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IV

In the Dusky Hours



_________________________



Corrine De Winter
( Springfield, Massachusetts )
Ritual
(Day of the Dead)

How many times have I
rescued these bones 
and polished them so that they might shine,
though stained with old blood
and memories.
Plastic and velveteen, 
yellow and red flowers
adorn the graves,
a festive show
for the life beyond this one.
How many times have I heard
the chiming of these bones
settling afterward once again
in the death box?
You are gone, but here your frame,
your God architecture
in my hands,
linseed oil on the cloth
that will never come clean.
How many bones 
I have carried 
through daylight.
A picket fence I have built
from them around me.
How many hours it takes
to eclipse the past.
Although this one day
you are dragged into the light
to appease the living,
there is still a rosebud
in place of your mouth
but your limbs and heart
have wrapped around something further.
My Beloved
how often we the living confuse the here
and the hereafter,
the living
and the dead.




Marge Piercy, Three Poems
( Wellfleet, Massachusetts )
A horizon of ghosts

You know how often I think of you
ranged there on the far shore 
of nothing –with my dead friends,
my cats, all of you in a row watching.

Woody used to say he imagined 
his father in the afterlife playing
cards.  When Woody spoke his name
at Yizkhor on Yom Kippur,

Marvin would be summoned 
from the room to listen.
Returning to his buddies he’d
say, that was my son calling.  

Mother I can’t imagine an after
life, but still in dreams you march 
into my mind’s room as you used to,
clutching clippings to share,

demanding attention like a drug
to which you had been addicted
years ago, but even the wish
was dry as those clippings.

So remembering is an act
of prayer, a time when you 
wake from ashes and air
turning your face into light.



 
Cold sidles up

The gardens have been put to bed—
strange phrase as if they were 
under bedclothes, who are instead
stripped naked and shrunken.

Morning’s rain has stopped
but sparkles ice on every furrow
and the sun is a plain light blue
smock of a dental assistant.

This late in the stub end of the year
in the foreshortened afternoon
snow is falling on the mainland
while here light is thick and golden,

a pudding of honey and lemons
in the bony trees.  One crow sails
down to peck cracked corn
between the rhododendrons

whose leaves are like the hands
of a shivering girl clutching
herself. The tourists are gone
and the squirrels dance in the oaks

prancing to and fro.  Last night
coyotes and great horned owl
made music as they killed.
I feel winter entering my bones.




The house is empty

The house is empty as a cast up shell
whitened on the beach among debris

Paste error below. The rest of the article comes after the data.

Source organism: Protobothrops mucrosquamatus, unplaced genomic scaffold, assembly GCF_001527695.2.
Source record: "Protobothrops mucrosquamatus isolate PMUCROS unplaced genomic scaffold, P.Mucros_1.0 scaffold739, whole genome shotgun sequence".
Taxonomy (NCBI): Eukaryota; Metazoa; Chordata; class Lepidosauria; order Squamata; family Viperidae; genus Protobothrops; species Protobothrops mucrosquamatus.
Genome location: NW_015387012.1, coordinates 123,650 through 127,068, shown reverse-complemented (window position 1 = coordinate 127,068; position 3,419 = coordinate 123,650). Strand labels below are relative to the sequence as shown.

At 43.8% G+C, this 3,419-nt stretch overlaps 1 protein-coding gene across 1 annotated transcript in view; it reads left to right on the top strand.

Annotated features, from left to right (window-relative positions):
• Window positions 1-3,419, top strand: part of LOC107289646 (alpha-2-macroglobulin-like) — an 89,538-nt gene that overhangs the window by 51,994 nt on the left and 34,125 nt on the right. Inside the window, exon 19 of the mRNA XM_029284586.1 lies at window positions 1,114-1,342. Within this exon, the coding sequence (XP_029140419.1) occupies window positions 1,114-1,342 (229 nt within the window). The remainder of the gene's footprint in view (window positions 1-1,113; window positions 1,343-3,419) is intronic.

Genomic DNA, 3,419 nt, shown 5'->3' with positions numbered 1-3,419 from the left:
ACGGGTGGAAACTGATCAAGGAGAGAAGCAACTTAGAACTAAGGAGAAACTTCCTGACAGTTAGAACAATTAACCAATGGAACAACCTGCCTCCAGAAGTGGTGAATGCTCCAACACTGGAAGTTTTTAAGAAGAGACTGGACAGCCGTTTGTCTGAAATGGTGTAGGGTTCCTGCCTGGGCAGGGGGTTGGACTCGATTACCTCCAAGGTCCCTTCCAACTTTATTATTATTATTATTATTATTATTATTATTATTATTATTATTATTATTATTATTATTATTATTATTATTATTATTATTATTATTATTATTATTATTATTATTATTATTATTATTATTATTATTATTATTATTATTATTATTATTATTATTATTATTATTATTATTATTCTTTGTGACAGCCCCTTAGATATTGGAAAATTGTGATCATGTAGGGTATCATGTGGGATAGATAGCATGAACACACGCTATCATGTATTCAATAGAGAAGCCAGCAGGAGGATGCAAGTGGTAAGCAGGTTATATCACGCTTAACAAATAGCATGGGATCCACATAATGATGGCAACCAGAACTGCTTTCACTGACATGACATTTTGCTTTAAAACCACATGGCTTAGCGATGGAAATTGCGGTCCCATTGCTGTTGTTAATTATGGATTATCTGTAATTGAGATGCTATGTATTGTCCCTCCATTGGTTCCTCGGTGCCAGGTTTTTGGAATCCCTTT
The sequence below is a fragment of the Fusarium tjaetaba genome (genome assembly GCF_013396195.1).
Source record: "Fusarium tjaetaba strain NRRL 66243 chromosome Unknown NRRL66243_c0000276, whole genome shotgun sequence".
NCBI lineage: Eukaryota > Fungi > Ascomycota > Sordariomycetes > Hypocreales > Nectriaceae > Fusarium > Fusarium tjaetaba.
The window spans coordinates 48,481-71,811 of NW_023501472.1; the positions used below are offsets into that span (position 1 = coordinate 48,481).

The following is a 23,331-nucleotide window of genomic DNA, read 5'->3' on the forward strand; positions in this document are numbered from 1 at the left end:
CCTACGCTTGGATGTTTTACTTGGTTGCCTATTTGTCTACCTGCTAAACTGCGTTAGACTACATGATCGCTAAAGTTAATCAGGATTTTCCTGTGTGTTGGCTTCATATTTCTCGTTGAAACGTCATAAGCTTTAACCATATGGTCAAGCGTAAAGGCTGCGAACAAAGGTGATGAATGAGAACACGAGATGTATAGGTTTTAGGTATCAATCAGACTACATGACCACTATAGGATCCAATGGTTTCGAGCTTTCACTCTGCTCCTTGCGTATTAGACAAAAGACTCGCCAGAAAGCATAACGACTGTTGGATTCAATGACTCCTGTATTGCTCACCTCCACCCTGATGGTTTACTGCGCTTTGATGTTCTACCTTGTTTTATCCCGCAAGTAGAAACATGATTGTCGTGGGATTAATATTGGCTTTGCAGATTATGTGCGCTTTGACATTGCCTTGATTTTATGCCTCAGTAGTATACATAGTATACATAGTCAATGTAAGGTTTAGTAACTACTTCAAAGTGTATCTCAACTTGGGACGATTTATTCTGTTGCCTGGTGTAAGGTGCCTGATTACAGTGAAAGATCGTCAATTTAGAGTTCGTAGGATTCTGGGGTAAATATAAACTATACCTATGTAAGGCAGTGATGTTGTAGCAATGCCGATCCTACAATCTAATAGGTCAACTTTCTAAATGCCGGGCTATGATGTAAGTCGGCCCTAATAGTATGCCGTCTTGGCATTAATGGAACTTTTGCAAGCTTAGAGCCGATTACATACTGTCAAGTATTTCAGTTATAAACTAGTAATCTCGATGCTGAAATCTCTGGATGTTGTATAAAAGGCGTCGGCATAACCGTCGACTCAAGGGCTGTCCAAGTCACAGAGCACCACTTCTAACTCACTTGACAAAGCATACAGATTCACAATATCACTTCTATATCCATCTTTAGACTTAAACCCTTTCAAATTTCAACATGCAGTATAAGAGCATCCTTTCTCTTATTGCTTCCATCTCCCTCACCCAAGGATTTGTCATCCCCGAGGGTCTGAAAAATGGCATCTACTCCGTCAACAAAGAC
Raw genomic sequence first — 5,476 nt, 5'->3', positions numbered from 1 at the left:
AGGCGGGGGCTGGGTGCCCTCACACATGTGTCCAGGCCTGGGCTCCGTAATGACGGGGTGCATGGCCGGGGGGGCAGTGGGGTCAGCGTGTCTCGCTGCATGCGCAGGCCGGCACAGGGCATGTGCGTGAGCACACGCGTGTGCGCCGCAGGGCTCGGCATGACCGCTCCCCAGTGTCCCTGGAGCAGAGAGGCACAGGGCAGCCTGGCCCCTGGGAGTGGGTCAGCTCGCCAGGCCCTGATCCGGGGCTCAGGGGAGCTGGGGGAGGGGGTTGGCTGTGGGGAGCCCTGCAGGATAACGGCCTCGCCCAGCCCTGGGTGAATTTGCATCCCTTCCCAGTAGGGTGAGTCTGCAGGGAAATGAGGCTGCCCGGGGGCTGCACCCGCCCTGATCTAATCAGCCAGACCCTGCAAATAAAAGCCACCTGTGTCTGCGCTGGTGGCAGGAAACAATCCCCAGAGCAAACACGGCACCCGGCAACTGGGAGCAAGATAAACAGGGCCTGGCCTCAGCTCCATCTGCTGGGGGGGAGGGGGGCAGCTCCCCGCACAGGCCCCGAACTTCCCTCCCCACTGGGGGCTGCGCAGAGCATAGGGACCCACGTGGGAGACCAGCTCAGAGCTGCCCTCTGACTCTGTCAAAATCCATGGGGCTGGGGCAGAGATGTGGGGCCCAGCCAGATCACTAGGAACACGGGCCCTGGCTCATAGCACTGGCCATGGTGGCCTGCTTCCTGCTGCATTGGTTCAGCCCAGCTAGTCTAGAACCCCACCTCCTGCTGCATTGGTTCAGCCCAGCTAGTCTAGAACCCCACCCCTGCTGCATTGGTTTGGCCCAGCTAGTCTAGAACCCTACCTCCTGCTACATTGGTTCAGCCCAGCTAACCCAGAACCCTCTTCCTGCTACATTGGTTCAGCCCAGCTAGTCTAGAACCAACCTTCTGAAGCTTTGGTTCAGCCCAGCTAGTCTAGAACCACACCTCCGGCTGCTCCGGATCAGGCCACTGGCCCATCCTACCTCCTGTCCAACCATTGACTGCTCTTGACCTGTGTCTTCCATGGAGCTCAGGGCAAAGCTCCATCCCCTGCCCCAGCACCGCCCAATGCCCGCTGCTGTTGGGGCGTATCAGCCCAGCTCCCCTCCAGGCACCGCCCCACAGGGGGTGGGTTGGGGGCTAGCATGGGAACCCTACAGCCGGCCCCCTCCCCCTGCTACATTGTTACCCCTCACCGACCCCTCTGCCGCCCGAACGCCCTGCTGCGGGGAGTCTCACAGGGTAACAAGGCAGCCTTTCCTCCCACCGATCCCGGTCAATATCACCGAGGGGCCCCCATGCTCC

of bleach bottles, tampax inserters,
bladder wrack the waves abandoned—
a shell rubbed thin, shining
like a moon disc.

The moon is barren except 
for astronaut’s garbage.  The house
is empty of you.  I wander
through the days and rooms 
of absence, I root in the bed
for the scent of your body.

Tasks fill the hours but still
they rattle, the dry seeds
of the minutes warning me
snakelike that all presence
is temporary.  Why do we
waste any of the thinning

time apart?  Let us join
at the hip on midnight’s cusp
plastered together.  Let us
praise every meal we share,
every wine we savor, every
kiss, every fuck, every

handclasp and each conversation
that is not a quarrel.
Pull the covers up over
our sated bodies tonight
and let our sleep be melded
into one dream, hooked together.




Richard Fein
( Brooklyn, New York )
Midnight Cacophonies

Nighttime crickets are songsters of insomnia.
They disquiet my evening with their chirping choirs.
They’re master percussionists,
quickly sliding the scrapers of the first wing 
along the serrations of the second.
Wise Solomon sung his Song of Songs, 
and plucked his Canticle of Canticles on his lyre,
out of desire for union with another soul.
And in beds of grass surrounding my open window,
a chorus of bachelor crickets serenade for mates.
But there are also radios on all night 
that charge the moonlit air with other songs
of love found, or lost, or longed for.
And human voices in the dusky hours
are often about whispered seductions or sobs over seductions lost.
Summer nocturnal yearnings sound midnight cacophonies,
for along with the cold-blooded measured chirps of crickets
the warm night air also carries the sound of squeaking bedsprings,
as lovers are hard at work on sweat-soaked sheets.






Fanfare by Leslie Marcus

( Ojai, California )




David Koehn
( Foster City, California )
Millipede, Skolopendra
(A Poem in Fifty Couplets)

Luminodesmus sequoiae, self-lit, pencil child
Living fifty couplets, basement dweller.

Cucumber and cantaloupe lover, detrital swimmer,
Caterpillar likeness, never-to-be-butterfly.

Mudfish uncle, shrimp cousin, scent of bitter almond.
Mulch invader, rotten-wood, 100-leg worm.

On the floor of Penkill Castle, surpiser of Rosetti,